MUMBAI (Reuters) - Indian banks' plan to increase their technology spending to around 10% of their operating expenses to keep up with the surge in digital transactions as the central bank intensifies scrutiny on frequent outages, more than half a dozen bankers said.

Banks were earlier spending between 6%-8% of total operating expenditure on technology, sharply below the global average of 10%-12%.

However, increased scrutiny of banks' IT systems by the Reserve Bank of India (RBI) over the past year and the recent sanctions imposed on Kotak Mahindra Bank due to technology-related deficiencies are forcing lenders to take the regulator's concerns more seriously.

The RBI has frequently directed banks to reduce tech-related glitches that disrupt customers' ability to transact, five bankers said, declining to be identified as they are not authorised to speak to the media.

As operating expenses have grown over the years, Kotak Mahindra Bank spent "significantly" more on technology, Ashok Vaswani, MD and CEO of Kotak Mahindra Bank, said in a post-earnings press conference.

However, "what is evident, is that our efforts have fallen short of what the regulator expects," Vaswani said.

India's banking and investment services firms were estimated to have spent $11.3 billion on technology in 2023, according to latest available data from Gartner.

"We believe in today's world, systems cannot be down and you have to create online, real-time systems to match the capabilities," said Sumant Kathpalia, CEO at private lender IndusInd Bank, which currently spends about 8%-10% of cost-to-income on IT-related expenses.

"We have invested and will continue to invest in these," he said.

The increased investment will go towards upgrading core systems which form the backbone of all banking operations, and on better monitoring of digital frauds, protecting customer data and tech-driven processes for customer verification, the bankers said.

Other private lenders like ICICI Bank, Axis Bank, Yes Bank, and Kotak Mahindra Bank, at post earnings events recently said they will increase IT spending to deal with rising digital activity, including transactions via India's home-grown payments system Unified Payments Interface.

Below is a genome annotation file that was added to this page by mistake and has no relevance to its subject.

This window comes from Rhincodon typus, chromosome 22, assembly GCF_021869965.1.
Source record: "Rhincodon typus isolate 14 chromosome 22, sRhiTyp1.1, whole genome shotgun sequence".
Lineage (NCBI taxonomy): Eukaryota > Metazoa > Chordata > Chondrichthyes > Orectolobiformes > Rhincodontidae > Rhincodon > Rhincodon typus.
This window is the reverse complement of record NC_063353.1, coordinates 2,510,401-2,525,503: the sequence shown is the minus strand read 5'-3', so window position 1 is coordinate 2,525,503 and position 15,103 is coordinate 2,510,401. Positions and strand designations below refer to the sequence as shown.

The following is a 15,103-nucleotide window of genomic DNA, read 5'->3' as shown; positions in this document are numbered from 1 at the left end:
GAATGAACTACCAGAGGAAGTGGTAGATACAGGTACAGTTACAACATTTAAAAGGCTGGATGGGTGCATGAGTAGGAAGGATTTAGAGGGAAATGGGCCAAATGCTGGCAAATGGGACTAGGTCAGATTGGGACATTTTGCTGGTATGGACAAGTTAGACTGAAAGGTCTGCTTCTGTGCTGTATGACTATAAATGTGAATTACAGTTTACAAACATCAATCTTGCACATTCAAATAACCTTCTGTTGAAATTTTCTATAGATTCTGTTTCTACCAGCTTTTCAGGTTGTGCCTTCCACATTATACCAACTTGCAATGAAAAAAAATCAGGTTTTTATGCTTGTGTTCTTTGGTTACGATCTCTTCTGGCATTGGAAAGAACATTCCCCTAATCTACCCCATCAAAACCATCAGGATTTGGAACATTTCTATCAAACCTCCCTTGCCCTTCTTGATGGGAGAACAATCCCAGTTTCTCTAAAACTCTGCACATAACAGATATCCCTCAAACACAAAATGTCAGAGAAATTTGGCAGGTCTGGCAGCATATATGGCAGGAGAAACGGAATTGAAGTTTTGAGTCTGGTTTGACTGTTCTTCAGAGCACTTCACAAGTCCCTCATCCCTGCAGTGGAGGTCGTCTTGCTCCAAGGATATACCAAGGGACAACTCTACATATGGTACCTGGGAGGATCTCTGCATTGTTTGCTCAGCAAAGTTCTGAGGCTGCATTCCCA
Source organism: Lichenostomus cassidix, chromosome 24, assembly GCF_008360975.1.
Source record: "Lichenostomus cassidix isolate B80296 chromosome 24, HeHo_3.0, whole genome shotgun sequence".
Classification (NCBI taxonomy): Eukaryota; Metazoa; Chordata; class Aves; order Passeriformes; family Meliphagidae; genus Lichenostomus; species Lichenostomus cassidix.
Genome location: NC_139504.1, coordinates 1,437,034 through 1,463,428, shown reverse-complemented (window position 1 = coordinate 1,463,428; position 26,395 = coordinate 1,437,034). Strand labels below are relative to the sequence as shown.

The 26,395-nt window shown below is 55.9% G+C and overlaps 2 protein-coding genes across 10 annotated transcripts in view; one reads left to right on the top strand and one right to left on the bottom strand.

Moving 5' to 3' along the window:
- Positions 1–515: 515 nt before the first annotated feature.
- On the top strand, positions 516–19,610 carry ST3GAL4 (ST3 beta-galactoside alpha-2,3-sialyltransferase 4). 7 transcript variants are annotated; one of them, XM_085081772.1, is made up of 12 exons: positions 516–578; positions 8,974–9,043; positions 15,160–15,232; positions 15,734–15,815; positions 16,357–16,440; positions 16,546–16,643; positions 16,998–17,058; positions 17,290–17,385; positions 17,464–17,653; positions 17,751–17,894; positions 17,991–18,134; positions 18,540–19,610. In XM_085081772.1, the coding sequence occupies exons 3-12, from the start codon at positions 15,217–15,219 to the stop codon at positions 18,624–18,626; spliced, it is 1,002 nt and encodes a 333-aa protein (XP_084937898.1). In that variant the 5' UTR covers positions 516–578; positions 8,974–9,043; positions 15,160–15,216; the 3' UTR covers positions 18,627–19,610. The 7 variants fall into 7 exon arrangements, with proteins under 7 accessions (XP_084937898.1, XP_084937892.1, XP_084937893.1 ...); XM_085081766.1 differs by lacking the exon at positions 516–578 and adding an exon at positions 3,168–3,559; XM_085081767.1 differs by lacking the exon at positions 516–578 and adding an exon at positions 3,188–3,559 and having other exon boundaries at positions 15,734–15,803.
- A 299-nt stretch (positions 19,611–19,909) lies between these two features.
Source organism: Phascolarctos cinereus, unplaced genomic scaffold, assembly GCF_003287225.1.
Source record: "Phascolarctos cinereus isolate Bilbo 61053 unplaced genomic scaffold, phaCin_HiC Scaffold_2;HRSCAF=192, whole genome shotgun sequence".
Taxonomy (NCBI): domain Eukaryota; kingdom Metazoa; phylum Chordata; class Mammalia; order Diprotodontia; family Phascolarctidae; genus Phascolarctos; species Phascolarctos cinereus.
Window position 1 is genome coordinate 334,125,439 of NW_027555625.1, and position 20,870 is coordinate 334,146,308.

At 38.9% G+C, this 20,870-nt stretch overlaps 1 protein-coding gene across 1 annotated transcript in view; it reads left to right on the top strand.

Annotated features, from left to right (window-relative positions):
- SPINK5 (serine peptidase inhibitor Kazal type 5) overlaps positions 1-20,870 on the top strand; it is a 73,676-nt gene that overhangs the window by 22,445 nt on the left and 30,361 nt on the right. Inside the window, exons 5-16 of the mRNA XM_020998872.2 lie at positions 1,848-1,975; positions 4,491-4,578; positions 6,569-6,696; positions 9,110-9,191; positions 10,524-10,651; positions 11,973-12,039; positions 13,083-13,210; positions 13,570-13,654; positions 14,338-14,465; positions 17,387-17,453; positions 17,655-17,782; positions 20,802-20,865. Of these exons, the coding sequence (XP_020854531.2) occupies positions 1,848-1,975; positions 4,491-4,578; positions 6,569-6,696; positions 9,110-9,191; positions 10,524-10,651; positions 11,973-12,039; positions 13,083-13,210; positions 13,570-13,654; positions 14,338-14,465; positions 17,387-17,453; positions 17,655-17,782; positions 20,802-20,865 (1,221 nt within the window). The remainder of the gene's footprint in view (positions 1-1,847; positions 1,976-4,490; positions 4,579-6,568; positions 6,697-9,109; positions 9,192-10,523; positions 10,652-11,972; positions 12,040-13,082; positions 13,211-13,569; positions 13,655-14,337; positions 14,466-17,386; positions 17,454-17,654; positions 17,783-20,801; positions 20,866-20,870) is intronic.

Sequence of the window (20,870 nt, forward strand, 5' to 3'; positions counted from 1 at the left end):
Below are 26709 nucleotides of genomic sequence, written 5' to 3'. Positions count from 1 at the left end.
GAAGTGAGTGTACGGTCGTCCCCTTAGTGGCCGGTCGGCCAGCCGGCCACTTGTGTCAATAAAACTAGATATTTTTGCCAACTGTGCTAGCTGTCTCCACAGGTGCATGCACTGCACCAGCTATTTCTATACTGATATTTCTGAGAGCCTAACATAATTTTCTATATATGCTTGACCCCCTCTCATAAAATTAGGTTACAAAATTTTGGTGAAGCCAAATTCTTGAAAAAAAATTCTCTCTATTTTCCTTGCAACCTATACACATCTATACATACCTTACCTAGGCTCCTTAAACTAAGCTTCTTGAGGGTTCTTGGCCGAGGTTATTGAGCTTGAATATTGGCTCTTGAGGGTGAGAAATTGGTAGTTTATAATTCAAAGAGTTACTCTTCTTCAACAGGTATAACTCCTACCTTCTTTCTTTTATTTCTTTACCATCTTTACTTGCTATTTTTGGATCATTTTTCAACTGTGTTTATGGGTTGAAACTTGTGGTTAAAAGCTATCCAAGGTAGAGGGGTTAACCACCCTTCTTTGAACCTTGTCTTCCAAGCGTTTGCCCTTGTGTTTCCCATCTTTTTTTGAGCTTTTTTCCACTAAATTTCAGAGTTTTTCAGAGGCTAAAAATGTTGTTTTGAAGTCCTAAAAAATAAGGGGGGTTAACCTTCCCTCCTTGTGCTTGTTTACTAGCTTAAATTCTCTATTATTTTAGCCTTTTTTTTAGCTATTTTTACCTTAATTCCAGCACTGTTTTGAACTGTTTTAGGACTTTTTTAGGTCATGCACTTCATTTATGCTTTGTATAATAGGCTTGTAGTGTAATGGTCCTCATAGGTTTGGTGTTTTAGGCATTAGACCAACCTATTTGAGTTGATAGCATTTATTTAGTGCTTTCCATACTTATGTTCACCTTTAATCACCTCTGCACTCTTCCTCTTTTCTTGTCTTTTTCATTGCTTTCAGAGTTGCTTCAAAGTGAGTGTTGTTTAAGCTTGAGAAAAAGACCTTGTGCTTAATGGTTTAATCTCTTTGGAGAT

More than 40% of all payments done in India are now digital but outages have become more frequent.

In discussions with lenders, RBI has noted that the banking system is not adequately prepared to handle the growth in digital banking transactions, one of these bankers said.

The RBI did not immediately respond to email queries.

"Most banks' core banking systems are quite dated now so they are now assessing whether the systems can handle the rise in digital activity," said Rohan Lakhiyar, partner at consultancy firm Grant Thornton Bharat's financial services risk division.

The other focus area, for both banks and the RBI, is cyber-security since each new technology integration that banks complete also raises an operational risk, Lakhiyar added.

"Banks' plans to increase their IT spends seem to be on the back of RBI's more stringent approach to tech issues and the need to upgrade backend systems as banks increasingly source customers digitally," Amit Khurana, head of equities at Dolat Capital said.

(Reporting by Siddhi Nayak and Jaspreet Kalra; Editing by Shri Navaratnam)

By Siddhi Nayak and Jaspreet Kalra